Birthday Giveaway

Well, today is my 42nd birthday. Sigh. I love birthdays, but I have to admit, that number is a little daunting. Instead of wallowing in the fact that I’m getting older, I thought I’d hold a giveaway for you, my devoted readers who have stuck with me through blogging feast and famine. For the giveaway, I have one book that I adored, and one that I didn’t – but that doesn’t mean one of you might not like it, right?

First up is Sister Mother Husband Dog by Delia Ephron. I absolutely loved this collection of essays!

Goodreads blurb: In Sister Mother Husband Dog, Delia Ephron brings her trademark wit and effervescent prose to a series of autobiographical essays about life, love, sisterhood, movies, and family. In “Losing Nora,” she deftly captures the rivalry, mutual respect, and intimacy that made up her relationship with her older sister and frequent writing companion. “Blame It on the Movies” is Ephron’s wry and romantic essay about surviving her disastrous twenties, becoming a writer, and finding a storybook ending. “Bakeries” is both a lighthearted tour through her favorite downtown patisseries and a thoughtful, deeply felt reflection on the dilemma of having it all. From keen observations on modern living, the joy of girlfriends, and best-friendship, to a consideration of the magical madness and miracle of dogs, to haunting recollections of life with her famed screenwriter mother and growing up the child of alcoholics, Ephron’s eloquent style and voice illuminate every page of this superb and singular work.

The one I didn’t love is The Other Story by Tatiana de Rosnay. While it didn’t ring my bell, there are many others who I know enjoyed it. This is an audiobook, unabridged, narrated by the delectable Simon Vance.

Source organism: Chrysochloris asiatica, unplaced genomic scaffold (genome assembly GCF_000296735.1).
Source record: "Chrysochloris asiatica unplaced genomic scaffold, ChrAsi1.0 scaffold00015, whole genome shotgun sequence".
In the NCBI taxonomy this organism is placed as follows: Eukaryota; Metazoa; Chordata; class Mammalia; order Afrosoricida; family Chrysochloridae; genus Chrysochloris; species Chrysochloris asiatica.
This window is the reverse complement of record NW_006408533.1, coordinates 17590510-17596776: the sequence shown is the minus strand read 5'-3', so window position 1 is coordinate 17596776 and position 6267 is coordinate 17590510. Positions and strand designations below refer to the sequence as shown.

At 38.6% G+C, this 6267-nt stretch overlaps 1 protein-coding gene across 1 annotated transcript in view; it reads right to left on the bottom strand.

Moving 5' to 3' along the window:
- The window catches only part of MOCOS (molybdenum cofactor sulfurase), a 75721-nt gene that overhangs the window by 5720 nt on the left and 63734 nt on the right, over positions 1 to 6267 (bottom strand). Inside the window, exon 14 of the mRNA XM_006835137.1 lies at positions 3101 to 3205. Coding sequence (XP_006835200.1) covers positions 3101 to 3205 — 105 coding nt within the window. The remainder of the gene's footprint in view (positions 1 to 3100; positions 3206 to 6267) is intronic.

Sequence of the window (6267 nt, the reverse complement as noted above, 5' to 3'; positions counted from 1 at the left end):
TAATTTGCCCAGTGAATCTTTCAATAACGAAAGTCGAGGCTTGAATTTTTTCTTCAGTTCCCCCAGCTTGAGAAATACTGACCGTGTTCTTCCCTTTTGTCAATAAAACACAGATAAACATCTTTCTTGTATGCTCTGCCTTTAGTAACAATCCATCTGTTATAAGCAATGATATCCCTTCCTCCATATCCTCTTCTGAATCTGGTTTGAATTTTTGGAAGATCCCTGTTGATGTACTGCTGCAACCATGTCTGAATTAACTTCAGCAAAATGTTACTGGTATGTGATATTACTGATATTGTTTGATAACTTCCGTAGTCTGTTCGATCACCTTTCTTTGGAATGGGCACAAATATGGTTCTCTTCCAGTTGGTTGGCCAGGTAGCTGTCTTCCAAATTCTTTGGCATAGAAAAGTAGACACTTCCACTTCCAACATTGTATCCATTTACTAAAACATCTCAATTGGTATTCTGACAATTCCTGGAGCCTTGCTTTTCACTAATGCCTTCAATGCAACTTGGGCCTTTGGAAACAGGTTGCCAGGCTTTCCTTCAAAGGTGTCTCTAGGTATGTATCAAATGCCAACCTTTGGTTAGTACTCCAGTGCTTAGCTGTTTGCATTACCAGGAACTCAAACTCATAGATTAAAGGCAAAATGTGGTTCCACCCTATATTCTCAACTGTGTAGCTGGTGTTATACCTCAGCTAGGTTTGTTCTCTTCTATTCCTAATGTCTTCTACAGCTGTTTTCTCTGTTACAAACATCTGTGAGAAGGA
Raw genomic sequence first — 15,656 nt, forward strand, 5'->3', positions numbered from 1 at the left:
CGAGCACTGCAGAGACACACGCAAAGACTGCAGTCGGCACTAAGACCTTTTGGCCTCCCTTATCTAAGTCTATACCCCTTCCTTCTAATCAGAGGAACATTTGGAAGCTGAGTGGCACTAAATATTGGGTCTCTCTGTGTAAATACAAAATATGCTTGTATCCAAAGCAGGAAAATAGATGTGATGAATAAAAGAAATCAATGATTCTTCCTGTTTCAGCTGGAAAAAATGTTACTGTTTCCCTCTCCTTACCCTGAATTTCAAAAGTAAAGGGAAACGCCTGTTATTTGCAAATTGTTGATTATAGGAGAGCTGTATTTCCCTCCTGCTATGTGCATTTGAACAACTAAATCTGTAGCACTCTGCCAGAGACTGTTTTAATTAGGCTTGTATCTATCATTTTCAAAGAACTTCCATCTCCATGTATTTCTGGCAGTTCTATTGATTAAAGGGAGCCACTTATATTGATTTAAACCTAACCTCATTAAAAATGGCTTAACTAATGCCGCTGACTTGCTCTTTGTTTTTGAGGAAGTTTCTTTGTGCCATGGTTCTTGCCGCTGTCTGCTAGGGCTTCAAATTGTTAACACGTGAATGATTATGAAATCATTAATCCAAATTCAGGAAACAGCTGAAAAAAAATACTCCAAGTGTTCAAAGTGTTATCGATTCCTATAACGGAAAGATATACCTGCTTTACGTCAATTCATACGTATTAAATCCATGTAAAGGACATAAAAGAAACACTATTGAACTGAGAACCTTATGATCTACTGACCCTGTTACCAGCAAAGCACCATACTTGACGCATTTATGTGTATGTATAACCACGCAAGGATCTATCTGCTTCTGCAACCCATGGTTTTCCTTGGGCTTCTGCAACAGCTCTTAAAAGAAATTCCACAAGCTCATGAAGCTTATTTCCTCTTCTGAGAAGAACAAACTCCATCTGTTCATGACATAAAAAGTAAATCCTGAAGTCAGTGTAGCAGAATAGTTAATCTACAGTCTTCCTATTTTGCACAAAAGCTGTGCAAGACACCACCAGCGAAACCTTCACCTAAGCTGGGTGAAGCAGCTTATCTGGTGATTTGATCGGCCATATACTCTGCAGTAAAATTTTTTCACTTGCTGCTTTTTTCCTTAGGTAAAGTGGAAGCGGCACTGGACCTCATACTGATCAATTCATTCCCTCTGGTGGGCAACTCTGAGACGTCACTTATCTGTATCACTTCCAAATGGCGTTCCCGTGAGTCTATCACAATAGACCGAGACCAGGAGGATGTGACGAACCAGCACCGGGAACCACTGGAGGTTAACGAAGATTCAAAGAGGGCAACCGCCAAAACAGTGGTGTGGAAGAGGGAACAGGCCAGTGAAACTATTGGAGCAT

Goodreads blurb: Vacationing at a luxurious Tuscan island resort, Nicolas Duhamel is hopeful that the ghosts of his past have finally been put to rest… Now a bestselling author, when he was twenty-four years old, he stumbled upon a troubling secret about his family – a secret that was carefully concealed. In shock, Nicholas embarked on a journey to uncover the truth that took him from the Basque coast to St. Petersburg – but the answers wouldn’t come easily.

In the process of digging into his past, something else happened. Nicolas began writing a novel that was met with phenomenal success, skyrocketing him to literary fame whether he was ready for it or not – and convincing him that he had put his family’s history firmly behind him. But now, years later, Nicolas must reexamine everything he thought he knew, as he learns that, however deeply buried, the secrets of the past always find a way out.

To enter, please leave a comment before 11:59 p.m., Friday, November 21st. In your comment, please tell me which title you are interested in – it can be both. Also tell me about the best birthday present you ever received. One entry per person; open to readers in the US only. Sorry, but I can’t afford international shipping.